“Today, 894 children, including 106 girls, were released from the ranks of an armed group called (the) Civilian Joint Task Force (CJTF) in Maiduguri, north-east Nigeria as part of this group’s commitment to end and prevent the recruitment and use of children,” said Spokesperson Christophe Boulierac.
According to the UN agency, the children of the troubled region “have borne the brunt of years of conflict”, linked to an insurgency led by armed extremist opposition groups.
Youngsters ‘witnessed horrors’
“They have been used by armed groups in combatant and non-combatant roles and witnessed death, killing and violence,” UNICEF said in a statement, noting that the CJTF was formed in 2013 to protect communities and help the Nigerian military fight against separatists.
Hope at last! 🙏🏾
894 children were today officially separated from the ranks of an armed group in #Borno. They will access reintegration support which includes #education, psycho-social support & vocational skills, thanks to support from @EUinNigeria @noradno @SwissMFA & partners pic.twitter.com/EnnHxyqKVw
— UNICEF Nigeria (@UNICEF_Nigeria) May 10, 2019
Friday’s mass-release in regional capital Maiduguri, follows the CJTF’s commitment in September 2017 to end and prevent recruitment and use of children, as part of a UN-led action plan.
In total, 1,727 children and young people have now been released by the CJTF, and UNICEF says that it has not recruited any more children since then. Between 2013 and 2017, the UN agency believes that more than 3,500 children have been recruited and used by non-state armed groups in north-east Nigeria.
Others have been “abducted, maimed, raped and killed”, it says, amid ongoing clashes, mass displacement and alarming levels of food insecurity.
Highlighting the scale of need in a report released earlier this week, UN humanitarian coordinating office OCHA, said that the organization and its partners reached more than 1.2 million people with food security assistance across Borno, Adamawa and Yobe states in March.
Nearly 20,000 children under the age of five were treated for severe acute malnutrition, OCHA said in a statement, adding that humanitarians provided protection services to 87,000 people, while more than half a million people gained access to sanitation facilities.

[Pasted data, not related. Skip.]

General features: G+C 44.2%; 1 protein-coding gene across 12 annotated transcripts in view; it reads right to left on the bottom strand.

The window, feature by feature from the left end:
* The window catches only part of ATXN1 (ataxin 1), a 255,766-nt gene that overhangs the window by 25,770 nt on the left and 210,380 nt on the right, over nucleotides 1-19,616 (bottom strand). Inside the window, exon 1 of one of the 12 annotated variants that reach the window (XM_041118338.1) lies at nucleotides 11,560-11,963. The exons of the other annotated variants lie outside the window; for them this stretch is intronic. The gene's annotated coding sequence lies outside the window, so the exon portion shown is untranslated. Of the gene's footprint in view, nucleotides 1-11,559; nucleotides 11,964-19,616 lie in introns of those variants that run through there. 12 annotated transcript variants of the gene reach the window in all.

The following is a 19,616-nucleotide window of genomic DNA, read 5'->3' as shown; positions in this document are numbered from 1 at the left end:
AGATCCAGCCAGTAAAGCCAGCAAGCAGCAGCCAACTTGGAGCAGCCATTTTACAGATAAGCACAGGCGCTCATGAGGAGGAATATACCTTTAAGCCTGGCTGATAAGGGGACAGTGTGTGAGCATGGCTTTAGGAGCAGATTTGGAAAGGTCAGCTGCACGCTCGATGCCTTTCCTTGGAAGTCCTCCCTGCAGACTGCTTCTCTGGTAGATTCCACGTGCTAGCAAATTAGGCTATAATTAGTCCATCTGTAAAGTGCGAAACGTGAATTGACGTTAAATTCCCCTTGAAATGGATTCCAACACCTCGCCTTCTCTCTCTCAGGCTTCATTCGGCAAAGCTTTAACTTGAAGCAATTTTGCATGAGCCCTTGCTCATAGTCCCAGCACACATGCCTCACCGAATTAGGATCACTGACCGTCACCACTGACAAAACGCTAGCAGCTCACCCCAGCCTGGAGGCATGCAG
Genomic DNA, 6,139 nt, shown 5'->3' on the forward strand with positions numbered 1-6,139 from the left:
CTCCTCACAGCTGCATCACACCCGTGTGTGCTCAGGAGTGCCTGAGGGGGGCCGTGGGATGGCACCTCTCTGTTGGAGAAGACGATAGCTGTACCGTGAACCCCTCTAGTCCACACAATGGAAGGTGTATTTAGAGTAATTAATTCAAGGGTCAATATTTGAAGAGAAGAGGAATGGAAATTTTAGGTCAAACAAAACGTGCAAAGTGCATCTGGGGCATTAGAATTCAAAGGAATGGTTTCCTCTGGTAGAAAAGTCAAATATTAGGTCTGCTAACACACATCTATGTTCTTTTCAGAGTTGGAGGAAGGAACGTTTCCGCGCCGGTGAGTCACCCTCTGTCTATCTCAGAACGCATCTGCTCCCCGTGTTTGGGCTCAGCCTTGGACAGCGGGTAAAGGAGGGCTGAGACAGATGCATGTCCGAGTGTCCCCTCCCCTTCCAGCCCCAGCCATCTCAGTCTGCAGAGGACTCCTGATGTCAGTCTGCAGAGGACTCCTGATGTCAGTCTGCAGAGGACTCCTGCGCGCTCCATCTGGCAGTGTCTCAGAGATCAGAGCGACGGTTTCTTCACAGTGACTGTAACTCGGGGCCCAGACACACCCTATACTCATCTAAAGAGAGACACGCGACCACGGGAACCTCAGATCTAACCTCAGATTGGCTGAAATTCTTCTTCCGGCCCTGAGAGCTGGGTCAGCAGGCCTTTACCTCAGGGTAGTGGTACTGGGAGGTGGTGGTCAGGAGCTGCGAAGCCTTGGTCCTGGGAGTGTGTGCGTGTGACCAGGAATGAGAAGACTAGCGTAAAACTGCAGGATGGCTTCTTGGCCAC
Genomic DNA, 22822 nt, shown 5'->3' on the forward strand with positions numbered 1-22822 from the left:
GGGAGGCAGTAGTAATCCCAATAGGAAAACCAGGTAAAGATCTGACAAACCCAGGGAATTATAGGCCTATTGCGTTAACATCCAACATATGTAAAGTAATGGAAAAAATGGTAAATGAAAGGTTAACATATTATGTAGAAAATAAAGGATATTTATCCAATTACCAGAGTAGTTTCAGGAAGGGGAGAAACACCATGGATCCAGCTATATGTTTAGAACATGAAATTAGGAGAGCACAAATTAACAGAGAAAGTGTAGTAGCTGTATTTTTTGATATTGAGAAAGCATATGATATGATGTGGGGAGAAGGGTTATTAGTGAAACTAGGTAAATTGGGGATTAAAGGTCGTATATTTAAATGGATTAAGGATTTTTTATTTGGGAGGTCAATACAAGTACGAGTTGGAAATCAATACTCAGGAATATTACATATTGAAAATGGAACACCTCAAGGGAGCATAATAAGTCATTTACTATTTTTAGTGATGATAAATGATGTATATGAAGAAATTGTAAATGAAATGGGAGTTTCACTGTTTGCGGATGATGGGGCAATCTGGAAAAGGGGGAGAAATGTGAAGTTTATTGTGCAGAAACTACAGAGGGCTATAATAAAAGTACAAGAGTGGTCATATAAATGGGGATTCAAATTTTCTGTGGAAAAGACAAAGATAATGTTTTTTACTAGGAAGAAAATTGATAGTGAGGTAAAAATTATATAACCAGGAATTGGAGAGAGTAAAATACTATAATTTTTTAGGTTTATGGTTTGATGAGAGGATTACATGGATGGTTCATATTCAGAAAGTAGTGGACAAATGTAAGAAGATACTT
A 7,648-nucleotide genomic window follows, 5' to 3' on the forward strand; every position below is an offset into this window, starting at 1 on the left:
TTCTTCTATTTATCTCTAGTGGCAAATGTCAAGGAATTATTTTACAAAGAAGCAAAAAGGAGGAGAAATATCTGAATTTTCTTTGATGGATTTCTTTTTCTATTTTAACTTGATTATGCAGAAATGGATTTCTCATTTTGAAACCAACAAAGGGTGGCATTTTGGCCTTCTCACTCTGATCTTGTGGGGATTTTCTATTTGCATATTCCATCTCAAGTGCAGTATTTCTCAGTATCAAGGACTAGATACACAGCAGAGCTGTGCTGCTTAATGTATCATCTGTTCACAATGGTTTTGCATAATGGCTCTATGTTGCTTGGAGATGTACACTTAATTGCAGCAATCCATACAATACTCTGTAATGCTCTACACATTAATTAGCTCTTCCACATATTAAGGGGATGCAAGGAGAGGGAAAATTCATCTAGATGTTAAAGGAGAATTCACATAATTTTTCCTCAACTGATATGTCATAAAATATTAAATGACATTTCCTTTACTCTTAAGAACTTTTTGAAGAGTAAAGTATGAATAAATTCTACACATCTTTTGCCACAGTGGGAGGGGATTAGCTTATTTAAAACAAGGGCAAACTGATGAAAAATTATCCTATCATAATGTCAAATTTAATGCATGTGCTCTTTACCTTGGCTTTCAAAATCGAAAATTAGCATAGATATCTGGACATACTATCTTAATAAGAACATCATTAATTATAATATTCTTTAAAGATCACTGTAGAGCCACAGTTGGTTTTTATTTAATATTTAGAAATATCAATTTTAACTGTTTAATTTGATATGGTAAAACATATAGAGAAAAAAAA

Released youngsters need training, education to reintegrate
“The children and young people released today will benefit from reintegration programmes to help them return to civilian life and seize new opportunities for their own development,” Mr. Boulierac told journalists in Geneva. “Without this support, many of the children released from armed groups struggle to fit into civilian life as most are not educated and have no vocational skills.”
At least 9,800 people formerly associated with armed groups, as well as vulnerable children in communities, have accessed rehabilitation services between 2017 and 2018, the UNICEF spokesperson added.
Speaking in Nigeria, Mohamed Fall, UNICEF Representative and Co-chair of the UN Task Force on Monitoring and Reporting on Grave Child Rights Violations (CTFMR) reaffirmed his commitment to liberating and helping youngsters caught up in the conflict.
“We cannot give up the fight for the children, as long as children are still affected by the fighting. We will continue until there is no child left in the ranks of all armed groups in Nigeria,” he said.
‘Finally put an end to recruitment and use of children’ – Gamba
The UN Special Representative for Children and Armed Conflict, Virginia Gamba, welcomed the latest release from the CJTF.
“Today, hundreds of freed children will get to go home with their family and will begin a reintegration process that will enable them to fully regain their place into their communities”, she said.
“I call on the CJTF to continue to take tangible measures to better protect children and to release all children from its ranks and finally put an end the recruitment and use of children, as per its commitment with the United Nations”, she added.
Ms. Gamba also called on the international community to provide the necessary resources to UNICEF and its partners “for the reintegration of these children, so they can benefit from comprehensive reintegration services.”